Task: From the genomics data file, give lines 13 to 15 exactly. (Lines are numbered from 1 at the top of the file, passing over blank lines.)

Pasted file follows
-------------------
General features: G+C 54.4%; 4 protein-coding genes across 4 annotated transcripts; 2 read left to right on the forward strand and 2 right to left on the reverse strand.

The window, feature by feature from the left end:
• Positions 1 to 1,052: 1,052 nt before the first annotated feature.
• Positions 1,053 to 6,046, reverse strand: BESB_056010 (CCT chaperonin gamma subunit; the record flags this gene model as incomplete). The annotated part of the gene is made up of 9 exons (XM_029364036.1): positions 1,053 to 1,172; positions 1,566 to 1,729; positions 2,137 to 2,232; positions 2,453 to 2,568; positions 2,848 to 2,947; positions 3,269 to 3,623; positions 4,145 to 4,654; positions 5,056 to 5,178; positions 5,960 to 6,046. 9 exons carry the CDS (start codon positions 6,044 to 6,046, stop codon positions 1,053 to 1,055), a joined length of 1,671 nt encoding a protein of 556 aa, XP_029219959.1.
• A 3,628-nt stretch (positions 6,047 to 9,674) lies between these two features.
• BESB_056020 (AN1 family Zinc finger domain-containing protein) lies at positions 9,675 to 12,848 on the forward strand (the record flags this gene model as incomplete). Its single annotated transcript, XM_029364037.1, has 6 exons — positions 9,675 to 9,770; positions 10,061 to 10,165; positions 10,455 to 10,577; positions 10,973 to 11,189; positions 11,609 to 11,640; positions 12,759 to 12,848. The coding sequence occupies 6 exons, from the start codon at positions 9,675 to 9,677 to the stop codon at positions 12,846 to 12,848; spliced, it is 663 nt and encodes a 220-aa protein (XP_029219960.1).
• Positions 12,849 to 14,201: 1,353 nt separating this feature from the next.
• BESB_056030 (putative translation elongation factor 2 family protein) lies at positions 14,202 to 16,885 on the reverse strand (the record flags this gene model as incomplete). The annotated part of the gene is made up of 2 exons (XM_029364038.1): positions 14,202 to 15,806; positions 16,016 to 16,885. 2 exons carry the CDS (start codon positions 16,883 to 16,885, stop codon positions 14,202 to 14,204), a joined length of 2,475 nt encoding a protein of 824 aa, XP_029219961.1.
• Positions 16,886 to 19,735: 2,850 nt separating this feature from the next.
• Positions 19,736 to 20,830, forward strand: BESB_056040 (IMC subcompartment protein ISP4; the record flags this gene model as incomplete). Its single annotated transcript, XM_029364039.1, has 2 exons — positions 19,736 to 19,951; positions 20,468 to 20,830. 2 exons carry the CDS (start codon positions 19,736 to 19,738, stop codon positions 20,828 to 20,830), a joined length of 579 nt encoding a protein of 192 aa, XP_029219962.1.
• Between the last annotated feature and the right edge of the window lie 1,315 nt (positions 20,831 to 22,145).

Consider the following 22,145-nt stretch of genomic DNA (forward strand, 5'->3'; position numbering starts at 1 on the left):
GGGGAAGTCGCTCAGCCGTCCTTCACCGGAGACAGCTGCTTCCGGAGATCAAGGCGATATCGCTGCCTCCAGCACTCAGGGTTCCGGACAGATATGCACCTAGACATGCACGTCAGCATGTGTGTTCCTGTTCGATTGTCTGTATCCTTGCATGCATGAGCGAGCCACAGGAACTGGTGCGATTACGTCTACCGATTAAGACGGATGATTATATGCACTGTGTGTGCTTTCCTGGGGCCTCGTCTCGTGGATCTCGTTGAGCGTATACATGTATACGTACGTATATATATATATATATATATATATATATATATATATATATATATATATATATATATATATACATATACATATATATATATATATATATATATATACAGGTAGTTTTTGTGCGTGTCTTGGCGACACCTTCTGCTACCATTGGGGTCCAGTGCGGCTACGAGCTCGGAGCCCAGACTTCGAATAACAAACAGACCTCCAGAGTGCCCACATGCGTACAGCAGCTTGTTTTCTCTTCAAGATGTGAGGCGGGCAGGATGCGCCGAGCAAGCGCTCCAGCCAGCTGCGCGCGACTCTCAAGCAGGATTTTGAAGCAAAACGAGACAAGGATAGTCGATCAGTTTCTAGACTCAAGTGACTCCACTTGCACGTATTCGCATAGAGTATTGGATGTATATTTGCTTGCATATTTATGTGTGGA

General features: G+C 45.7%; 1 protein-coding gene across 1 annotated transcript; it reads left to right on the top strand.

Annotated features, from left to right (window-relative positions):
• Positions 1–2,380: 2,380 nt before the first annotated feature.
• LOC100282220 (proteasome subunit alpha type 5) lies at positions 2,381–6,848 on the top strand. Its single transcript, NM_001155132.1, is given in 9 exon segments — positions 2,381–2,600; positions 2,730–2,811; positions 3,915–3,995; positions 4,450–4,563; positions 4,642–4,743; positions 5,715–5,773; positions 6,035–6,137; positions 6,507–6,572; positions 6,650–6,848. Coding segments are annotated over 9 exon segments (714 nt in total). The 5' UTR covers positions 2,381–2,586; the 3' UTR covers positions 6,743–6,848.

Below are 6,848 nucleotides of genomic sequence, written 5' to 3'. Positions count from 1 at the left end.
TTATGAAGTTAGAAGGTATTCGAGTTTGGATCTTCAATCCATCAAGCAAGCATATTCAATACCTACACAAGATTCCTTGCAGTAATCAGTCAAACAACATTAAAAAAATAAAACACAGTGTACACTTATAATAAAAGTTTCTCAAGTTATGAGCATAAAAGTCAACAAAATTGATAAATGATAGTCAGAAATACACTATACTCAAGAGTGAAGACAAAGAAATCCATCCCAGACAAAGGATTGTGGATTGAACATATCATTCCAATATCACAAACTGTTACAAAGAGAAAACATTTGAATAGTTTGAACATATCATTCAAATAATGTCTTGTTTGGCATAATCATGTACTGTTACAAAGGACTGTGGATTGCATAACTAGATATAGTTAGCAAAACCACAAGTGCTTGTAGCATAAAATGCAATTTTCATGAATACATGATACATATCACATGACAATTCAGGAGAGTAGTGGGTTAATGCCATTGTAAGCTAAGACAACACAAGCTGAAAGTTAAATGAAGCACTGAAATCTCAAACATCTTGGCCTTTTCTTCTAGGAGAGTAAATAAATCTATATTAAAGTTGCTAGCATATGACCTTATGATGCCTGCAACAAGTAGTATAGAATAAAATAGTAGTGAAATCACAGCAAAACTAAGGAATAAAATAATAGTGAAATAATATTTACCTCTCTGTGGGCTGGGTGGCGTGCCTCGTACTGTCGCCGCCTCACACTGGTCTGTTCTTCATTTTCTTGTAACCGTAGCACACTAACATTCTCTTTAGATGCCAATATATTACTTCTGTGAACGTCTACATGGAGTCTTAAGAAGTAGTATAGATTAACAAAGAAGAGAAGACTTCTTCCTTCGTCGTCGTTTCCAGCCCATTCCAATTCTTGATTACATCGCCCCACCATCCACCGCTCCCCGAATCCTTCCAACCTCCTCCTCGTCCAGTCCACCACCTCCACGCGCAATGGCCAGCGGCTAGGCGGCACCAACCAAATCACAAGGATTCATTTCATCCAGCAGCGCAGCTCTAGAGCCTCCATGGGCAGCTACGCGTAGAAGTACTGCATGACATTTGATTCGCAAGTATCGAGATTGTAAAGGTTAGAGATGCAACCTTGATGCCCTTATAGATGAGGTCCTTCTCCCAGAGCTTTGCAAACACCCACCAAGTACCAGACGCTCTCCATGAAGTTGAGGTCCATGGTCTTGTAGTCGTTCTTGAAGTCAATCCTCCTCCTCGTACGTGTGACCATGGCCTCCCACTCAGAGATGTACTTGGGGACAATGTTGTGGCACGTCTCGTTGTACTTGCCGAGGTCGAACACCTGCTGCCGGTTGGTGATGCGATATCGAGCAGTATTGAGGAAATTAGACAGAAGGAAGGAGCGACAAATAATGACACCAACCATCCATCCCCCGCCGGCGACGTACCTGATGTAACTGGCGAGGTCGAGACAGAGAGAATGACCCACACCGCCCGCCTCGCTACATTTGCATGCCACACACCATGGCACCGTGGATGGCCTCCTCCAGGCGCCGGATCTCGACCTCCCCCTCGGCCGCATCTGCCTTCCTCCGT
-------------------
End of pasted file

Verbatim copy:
GGGGAAGTCGCTCAGCCGTCCTTCACCGGAGACAGCTGCTTCCGGAGATCAAGGCGATATCGCTGCCTCCAGCACTCAGGGTTCCGGACAGATATGCACCTAGACATGCACGTCAGCATGTGTGTTCCTGTTCGATTGTCTGTATCCTTGCATGCATGAGCGAGCCACAGGAACTGGTGCGATTACGTCTACCGATTAAGACGGATGATTATATGCACTGTGTGTGCTTTCCTGGGGCCTCGTCTCGTGGATCTCGTTGAGCGTATACATGTATACGTACGTATATATATATATATATATATATATATATATATATATATATATATATATATATATATATATACATATACATATATATATATATATATATATATATACAGGTAGTTTTTGTGCGTGTCTTGGCGACACCTTCTGCTACCATTGGGGTCCAGTGCGGCTACGAGCTCGGAGCCCAGACTTCGAATAACAAACAGACCTCCAGAGTGCCCACATGCGTACAGCAGCTTGTTTTCTCTTCAAGATGTGAGGCGGGCAGGATGCGCCGAGCAAGCGCTCCAGCCAGCTGCGCGCGACTCTCAAGCAGGATTTTGAAGCAAAACGAGACAAGGATAGTCGATCAGTTTCTAGACTCAAGTGACTCCACTTGCACGTATTCGCATAGAGTATTGGATGTATATTTGCTTGCATATTTATGTGTGGA

General features: G+C 45.7%; 1 protein-coding gene across 1 annotated transcript; it reads left to right on the top strand.

Annotated features, from left to right (window-relative positions):